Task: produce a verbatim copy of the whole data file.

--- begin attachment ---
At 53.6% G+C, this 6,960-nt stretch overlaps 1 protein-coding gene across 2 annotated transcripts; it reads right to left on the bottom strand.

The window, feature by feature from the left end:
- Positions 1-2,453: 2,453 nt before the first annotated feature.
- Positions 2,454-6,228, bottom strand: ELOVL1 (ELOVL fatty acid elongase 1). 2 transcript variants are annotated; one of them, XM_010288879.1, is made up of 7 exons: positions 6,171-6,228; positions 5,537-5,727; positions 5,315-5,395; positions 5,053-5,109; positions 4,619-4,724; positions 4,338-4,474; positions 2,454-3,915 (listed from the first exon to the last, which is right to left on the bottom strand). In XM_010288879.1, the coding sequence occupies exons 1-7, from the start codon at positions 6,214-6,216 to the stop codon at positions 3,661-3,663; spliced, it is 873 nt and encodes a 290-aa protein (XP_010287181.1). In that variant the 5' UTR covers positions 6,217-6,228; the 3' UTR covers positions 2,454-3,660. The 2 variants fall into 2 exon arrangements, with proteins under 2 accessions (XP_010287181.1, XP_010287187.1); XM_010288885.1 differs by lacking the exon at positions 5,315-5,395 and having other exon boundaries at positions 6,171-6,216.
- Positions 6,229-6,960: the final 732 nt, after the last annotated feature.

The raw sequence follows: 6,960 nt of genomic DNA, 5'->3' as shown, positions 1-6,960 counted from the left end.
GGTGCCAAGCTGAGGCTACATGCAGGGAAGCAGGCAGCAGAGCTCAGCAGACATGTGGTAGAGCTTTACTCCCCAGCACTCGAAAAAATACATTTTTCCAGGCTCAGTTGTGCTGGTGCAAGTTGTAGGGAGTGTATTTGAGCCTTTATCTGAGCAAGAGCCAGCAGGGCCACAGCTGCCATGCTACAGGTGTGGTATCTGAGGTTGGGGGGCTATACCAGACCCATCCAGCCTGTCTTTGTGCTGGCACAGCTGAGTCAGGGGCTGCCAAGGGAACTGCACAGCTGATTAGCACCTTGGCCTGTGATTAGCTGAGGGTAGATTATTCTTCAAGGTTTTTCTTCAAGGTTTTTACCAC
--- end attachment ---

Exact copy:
At 53.6% G+C, this 6,960-nt stretch overlaps 1 protein-coding gene across 2 annotated transcripts; it reads right to left on the bottom strand.

The window, feature by feature from the left end:
- Positions 1-2,453: 2,453 nt before the first annotated feature.
- Positions 2,454-6,228, bottom strand: ELOVL1 (ELOVL fatty acid elongase 1). 2 transcript variants are annotated; one of them, XM_010288879.1, is made up of 7 exons: positions 6,171-6,228; positions 5,537-5,727; positions 5,315-5,395; positions 5,053-5,109; positions 4,619-4,724; positions 4,338-4,474; positions 2,454-3,915 (listed from the first exon to the last, which is right to left on the bottom strand). In XM_010288879.1, the coding sequence occupies exons 1-7, from the start codon at positions 6,214-6,216 to the stop codon at positions 3,661-3,663; spliced, it is 873 nt and encodes a 290-aa protein (XP_010287181.1). In that variant the 5' UTR covers positions 6,217-6,228; the 3' UTR covers positions 2,454-3,660. The 2 variants fall into 2 exon arrangements, with proteins under 2 accessions (XP_010287181.1, XP_010287187.1); XM_010288885.1 differs by lacking the exon at positions 5,315-5,395 and having other exon boundaries at positions 6,171-6,216.
- Positions 6,229-6,960: the final 732 nt, after the last annotated feature.

The raw sequence follows: 6,960 nt of genomic DNA, 5'->3' as shown, positions 1-6,960 counted from the left end.
GGTGCCAAGCTGAGGCTACATGCAGGGAAGCAGGCAGCAGAGCTCAGCAGACATGTGGTAGAGCTTTACTCCCCAGCACTCGAAAAAATACATTTTTCCAGGCTCAGTTGTGCTGGTGCAAGTTGTAGGGAGTGTATTTGAGCCTTTATCTGAGCAAGAGCCAGCAGGGCCACAGCTGCCATGCTACAGGTGTGGTATCTGAGGTTGGGGGGCTATACCAGACCCATCCAGCCTGTCTTTGTGCTGGCACAGCTGAGTCAGGGGCTGCCAAGGGAACTGCACAGCTGATTAGCACCTTGGCCTGTGATTAGCTGAGGGTAGATTATTCTTCAAGGTTTTTCTTCAAGGTTTTTACCAC